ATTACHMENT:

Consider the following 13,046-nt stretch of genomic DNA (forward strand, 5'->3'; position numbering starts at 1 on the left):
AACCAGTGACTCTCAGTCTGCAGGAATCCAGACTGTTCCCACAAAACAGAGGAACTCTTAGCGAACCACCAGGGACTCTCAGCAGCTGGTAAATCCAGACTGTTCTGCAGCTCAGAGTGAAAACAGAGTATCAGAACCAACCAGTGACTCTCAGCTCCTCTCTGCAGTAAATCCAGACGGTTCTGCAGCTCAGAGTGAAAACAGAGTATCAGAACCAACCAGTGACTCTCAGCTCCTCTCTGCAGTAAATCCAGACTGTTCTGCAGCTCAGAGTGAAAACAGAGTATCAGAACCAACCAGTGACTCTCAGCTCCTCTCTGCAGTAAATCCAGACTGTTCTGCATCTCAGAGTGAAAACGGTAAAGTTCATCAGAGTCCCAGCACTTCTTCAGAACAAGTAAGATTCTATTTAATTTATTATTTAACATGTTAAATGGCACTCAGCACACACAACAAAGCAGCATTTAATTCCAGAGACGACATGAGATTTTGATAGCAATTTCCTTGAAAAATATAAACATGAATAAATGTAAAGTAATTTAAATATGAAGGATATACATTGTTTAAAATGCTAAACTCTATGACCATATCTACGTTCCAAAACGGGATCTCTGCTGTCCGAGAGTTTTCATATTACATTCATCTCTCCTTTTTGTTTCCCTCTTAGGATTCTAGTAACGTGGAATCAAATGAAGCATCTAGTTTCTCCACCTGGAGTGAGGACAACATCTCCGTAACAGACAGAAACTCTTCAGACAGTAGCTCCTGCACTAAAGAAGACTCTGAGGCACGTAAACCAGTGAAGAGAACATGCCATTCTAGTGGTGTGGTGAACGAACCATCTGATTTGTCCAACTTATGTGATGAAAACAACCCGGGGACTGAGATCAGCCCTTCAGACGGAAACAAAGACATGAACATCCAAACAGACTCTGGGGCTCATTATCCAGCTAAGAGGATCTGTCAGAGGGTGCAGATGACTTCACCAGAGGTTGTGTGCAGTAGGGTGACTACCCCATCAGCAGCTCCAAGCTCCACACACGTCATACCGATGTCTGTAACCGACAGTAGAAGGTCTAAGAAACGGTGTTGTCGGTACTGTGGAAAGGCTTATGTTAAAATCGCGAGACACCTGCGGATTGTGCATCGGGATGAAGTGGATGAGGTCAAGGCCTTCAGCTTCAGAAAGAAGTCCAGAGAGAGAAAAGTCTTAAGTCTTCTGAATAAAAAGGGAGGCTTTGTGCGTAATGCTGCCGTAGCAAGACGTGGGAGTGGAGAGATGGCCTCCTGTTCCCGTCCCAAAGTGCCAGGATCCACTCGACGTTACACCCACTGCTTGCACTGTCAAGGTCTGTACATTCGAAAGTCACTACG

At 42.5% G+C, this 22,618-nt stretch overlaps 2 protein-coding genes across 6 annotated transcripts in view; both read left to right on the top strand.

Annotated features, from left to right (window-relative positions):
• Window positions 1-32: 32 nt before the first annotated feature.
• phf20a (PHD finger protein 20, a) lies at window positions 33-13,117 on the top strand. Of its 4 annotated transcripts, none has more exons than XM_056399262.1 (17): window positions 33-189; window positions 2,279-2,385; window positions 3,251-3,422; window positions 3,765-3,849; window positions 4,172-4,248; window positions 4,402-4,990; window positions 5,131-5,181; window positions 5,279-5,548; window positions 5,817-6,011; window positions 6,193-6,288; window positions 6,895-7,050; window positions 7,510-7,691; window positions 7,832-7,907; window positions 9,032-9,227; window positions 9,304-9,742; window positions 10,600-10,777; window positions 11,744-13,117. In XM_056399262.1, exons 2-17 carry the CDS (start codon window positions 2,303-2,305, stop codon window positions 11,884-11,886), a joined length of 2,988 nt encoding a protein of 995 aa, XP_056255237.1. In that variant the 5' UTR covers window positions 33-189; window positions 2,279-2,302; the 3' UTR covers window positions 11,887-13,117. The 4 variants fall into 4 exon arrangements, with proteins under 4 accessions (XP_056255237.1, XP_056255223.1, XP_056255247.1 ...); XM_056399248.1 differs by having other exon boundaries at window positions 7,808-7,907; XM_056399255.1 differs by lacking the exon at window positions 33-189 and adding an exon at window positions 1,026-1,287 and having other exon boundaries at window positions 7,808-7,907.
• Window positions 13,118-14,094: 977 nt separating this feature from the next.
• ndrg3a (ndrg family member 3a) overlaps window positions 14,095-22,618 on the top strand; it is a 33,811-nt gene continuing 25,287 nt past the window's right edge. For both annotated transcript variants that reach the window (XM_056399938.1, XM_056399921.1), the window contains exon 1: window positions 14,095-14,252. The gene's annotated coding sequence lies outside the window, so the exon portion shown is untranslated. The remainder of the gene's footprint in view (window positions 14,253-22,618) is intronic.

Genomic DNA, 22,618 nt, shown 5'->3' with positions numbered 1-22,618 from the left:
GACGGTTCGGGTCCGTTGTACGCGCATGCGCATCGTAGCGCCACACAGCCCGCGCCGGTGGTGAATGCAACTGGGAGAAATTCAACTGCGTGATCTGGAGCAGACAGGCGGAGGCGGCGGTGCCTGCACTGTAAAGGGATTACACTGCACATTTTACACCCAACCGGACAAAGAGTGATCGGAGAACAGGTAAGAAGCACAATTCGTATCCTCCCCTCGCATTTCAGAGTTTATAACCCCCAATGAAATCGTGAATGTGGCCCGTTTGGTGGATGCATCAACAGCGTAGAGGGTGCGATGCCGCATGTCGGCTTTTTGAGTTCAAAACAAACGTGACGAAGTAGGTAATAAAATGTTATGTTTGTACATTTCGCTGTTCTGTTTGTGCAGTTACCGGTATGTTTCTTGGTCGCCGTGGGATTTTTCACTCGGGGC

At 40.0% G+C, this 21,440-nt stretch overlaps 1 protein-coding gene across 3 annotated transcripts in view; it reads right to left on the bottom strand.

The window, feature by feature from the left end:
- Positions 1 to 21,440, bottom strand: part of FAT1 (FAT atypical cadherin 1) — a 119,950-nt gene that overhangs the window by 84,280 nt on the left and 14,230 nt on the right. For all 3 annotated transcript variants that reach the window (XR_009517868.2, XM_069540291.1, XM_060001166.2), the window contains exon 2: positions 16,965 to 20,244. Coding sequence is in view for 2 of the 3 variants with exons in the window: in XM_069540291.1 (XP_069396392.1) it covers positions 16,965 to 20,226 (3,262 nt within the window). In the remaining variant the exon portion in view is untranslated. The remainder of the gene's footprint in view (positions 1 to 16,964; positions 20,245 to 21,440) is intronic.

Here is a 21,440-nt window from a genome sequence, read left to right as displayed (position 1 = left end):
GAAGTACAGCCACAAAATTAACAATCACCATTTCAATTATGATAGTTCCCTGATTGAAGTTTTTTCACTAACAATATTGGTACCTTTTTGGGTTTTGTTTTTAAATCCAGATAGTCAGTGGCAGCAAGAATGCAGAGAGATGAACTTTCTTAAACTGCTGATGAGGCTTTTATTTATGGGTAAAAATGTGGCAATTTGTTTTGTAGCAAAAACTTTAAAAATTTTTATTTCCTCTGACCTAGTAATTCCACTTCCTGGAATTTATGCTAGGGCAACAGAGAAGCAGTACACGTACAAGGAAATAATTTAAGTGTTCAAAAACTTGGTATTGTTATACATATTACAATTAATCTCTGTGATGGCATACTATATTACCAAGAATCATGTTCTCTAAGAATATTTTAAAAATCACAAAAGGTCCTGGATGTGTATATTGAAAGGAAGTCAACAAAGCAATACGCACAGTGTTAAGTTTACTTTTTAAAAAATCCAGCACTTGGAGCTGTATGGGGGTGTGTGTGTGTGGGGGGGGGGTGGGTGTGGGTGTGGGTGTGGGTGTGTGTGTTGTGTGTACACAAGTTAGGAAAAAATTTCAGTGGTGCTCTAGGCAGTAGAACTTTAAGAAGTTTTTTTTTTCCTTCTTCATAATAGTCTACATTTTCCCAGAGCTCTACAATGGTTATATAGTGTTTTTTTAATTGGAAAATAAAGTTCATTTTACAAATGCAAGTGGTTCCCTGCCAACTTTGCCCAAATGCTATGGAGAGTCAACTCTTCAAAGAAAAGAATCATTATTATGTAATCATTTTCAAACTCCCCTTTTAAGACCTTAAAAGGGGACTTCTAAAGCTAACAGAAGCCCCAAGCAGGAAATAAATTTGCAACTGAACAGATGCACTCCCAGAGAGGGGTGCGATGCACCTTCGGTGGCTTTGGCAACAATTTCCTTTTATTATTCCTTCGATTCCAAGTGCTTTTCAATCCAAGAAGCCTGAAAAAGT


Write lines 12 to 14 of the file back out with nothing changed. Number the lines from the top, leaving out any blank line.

The window, feature by feature from the left end:
- Positions 1 to 21,440, bottom strand: part of FAT1 (FAT atypical cadherin 1) — a 119,950-nt gene that overhangs the window by 84,280 nt on the left and 14,230 nt on the right. For all 3 annotated transcript variants that reach the window (XR_009517868.2, XM_069540291.1, XM_060001166.2), the window contains exon 2: positions 16,965 to 20,244. Coding sequence is in view for 2 of the 3 variants with exons in the window: in XM_069540291.1 (XP_069396392.1) it covers positions 16,965 to 20,226 (3,262 nt within the window). In the remaining variant the exon portion in view is untranslated. The remainder of the gene's footprint in view (positions 1 to 16,964; positions 20,245 to 21,440) is intronic.

Here is a 21,440-nt window from a genome sequence, read left to right as displayed (position 1 = left end):